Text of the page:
Walmart, Riverdale officials donate fans to seniors

By Joel Hall


The Walmart Supercenter of Riverdale, the Riverdale Police Department, and Riverdale Fire Services recently helped make life a little more comfortable for more than two dozens senior citizens.

Walmart donated 25 portable, box fans to seniors in the Riverdale area, many of whom are on fixed incomes or lack central air and heating in their homes. Clients of SARAHCare (Senior Adult Recreation and Health Care) of Riverdale, an adult daycare center located on Ga. Highway 138 in Riverdale, received the bulk of the fans after local police and fire officials identified a segment of the population with the greatest need.

The fans were delivered to SARAHCare last Wednesday by Walmart employees, who carried the fans in by hand. SARAHCare of Riverdale Activities Director Sadie Norman Reid said staff members and clients of the center were "flabbergasted" by the kind gesture, as many of the center's elderly clients have difficulty cooling their homes.

"I thought that it was the best thing ever, because it really helped a lot of our residents," Reid said. "A lot of our clients aren't necessarily indigent, but they are in need of some assistance. All of them are on a fixed income. I've already talked to some of the clients who received some, and it really made a difference ... just even for staying healthy. Some of the clients in the Riverdale area have respiratory problems, and they really need to be able to get air circulating through the house. Air that is circulating is much better than stagnant air."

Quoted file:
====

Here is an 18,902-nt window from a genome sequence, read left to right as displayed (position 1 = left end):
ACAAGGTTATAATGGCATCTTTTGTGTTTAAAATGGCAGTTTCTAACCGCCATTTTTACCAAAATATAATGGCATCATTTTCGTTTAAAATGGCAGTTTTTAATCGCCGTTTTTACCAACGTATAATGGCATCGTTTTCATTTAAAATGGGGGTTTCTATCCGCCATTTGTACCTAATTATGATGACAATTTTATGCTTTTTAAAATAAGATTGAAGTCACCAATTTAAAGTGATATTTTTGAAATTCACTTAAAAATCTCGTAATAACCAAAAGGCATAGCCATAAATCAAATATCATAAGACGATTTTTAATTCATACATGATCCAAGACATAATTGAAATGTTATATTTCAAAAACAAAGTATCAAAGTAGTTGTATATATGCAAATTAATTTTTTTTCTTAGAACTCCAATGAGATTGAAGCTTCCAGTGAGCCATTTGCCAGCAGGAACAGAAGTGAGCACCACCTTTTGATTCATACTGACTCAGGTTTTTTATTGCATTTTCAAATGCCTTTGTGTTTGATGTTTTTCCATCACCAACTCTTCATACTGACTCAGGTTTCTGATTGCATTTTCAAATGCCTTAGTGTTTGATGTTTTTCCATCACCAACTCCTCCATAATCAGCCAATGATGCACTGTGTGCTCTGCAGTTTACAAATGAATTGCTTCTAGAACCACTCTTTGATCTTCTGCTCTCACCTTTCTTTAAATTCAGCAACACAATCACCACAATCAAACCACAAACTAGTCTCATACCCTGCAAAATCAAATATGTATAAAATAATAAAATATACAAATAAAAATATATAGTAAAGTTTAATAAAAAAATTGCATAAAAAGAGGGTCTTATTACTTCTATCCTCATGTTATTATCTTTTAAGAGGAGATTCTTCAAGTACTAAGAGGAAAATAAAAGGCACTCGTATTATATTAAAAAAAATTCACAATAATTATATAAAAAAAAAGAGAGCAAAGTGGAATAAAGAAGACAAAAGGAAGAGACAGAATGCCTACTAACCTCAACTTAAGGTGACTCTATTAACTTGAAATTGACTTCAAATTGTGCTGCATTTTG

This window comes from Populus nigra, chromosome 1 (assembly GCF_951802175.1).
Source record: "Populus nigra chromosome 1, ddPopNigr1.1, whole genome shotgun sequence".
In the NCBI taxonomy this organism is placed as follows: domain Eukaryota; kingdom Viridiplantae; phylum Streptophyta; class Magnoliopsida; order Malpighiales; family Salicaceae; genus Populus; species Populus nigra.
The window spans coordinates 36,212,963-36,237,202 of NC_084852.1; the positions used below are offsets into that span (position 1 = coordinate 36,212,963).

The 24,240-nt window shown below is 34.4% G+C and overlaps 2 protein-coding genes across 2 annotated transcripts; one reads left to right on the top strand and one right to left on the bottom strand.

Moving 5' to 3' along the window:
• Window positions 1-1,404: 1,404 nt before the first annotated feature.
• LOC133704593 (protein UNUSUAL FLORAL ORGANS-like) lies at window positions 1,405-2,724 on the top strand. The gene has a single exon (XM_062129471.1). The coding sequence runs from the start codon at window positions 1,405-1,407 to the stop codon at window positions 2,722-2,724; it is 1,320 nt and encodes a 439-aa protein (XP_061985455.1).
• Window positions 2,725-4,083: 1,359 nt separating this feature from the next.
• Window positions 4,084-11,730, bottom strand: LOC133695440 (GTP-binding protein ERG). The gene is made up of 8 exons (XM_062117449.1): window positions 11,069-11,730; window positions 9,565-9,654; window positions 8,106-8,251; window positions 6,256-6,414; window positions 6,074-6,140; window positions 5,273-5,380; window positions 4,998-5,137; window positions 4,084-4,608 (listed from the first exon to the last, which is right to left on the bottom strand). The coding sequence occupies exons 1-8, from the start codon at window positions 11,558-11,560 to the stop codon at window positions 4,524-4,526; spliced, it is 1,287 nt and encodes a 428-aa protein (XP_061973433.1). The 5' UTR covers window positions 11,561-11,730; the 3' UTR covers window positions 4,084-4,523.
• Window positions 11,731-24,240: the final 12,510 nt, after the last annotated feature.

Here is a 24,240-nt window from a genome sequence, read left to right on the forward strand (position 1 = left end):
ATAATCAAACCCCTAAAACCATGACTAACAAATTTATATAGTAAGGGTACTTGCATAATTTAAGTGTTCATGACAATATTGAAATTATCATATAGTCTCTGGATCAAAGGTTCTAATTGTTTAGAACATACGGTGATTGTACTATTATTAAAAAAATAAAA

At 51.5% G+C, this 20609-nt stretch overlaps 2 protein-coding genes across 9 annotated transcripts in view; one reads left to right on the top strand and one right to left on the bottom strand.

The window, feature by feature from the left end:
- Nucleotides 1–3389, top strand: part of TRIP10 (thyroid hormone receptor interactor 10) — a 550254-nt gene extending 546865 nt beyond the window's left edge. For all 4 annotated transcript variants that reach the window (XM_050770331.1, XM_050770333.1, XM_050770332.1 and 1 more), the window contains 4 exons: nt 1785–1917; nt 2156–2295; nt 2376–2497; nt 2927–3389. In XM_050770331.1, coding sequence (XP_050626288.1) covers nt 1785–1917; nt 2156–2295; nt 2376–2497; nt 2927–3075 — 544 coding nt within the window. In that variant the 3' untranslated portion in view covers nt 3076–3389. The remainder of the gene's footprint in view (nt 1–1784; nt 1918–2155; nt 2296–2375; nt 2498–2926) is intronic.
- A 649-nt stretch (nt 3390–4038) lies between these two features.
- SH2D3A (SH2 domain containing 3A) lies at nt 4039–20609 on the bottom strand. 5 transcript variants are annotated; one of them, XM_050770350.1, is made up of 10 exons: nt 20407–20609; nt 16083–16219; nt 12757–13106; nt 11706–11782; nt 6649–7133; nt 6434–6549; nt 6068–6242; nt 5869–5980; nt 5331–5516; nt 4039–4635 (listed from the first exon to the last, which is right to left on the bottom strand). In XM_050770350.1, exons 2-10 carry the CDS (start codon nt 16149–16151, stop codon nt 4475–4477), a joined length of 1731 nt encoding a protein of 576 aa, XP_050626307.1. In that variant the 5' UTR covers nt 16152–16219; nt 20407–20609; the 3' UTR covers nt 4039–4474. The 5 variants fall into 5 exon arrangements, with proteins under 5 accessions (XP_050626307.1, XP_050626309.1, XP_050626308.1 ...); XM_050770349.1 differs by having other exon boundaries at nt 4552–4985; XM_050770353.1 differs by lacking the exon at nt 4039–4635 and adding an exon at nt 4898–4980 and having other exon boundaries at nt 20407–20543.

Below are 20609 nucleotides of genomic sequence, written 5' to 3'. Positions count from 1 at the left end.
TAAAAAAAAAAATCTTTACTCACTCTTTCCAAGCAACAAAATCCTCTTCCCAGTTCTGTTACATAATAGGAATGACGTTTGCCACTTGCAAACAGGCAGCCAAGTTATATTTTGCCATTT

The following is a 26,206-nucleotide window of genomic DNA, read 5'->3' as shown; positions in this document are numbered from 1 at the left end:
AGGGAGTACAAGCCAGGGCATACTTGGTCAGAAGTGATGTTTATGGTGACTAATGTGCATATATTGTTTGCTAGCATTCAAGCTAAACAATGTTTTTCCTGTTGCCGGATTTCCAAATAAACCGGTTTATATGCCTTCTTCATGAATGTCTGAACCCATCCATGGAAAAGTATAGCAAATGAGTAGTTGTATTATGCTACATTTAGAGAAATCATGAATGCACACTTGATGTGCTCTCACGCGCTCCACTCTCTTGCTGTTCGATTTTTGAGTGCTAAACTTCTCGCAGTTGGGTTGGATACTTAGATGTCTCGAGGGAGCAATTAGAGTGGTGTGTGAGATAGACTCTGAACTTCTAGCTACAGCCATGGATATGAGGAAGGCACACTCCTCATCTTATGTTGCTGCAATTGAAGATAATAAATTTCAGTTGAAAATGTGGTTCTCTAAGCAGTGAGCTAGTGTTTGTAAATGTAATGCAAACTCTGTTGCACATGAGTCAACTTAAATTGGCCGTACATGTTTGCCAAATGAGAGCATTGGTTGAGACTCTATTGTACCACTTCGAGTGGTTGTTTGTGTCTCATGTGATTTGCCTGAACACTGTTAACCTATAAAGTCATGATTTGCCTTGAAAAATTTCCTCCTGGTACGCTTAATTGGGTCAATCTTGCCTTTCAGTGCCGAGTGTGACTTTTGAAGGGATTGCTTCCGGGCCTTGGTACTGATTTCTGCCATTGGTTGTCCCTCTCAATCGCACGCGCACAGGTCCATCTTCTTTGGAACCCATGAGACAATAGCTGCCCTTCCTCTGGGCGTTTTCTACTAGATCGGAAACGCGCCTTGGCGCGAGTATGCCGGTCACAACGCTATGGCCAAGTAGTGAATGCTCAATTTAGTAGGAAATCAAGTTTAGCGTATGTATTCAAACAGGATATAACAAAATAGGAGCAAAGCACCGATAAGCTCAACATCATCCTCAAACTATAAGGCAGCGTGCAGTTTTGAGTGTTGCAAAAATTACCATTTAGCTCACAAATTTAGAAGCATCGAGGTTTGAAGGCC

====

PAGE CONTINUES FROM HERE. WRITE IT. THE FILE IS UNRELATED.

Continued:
Reid said SARAHCare clients received 20 of the fans, and five of the fans were delivered to nearby residents by social workers.

Walmart Supercenter of Riverdale General Manager Fontain Arnold said that while his store partners with Riverdale police every Christmas to sponsor its "Shop With a Cop" program for needy families, this is the first time the store has donated fans to the community. While the box fans only cost about $15 a piece, having one can make a difference, he said.

"[The] elderly have health issues and they have a hard time dealing with the heat, because they are fixed incomes," Arnold said. "We thought that we could partner with the police and fire department and do something. They actually found a location for us [to make the donation]. It was very successful. The little difference that it makes is huge."

Officer Stephanie Burton, G.R.E.A.T. (Gang Resistance Education and Training) program coordinator for the Riverdale Police Department, and one of the coordinators of the donation, said that 41 out of the last 60 days this summer have seen temperatures higher than 90 degree, and that the fans could help prevent heat stroke and heat exhaustion.

"Riverdale has quite a mixture with its population, but we do have a decently-sized elderly community," Burton said. "It's something to help them cut costs. We're excited because it was something new, and it was actually needed. I think it shows that businesses are not just out to obtain money ... They are here to give back to the community that is supporting them."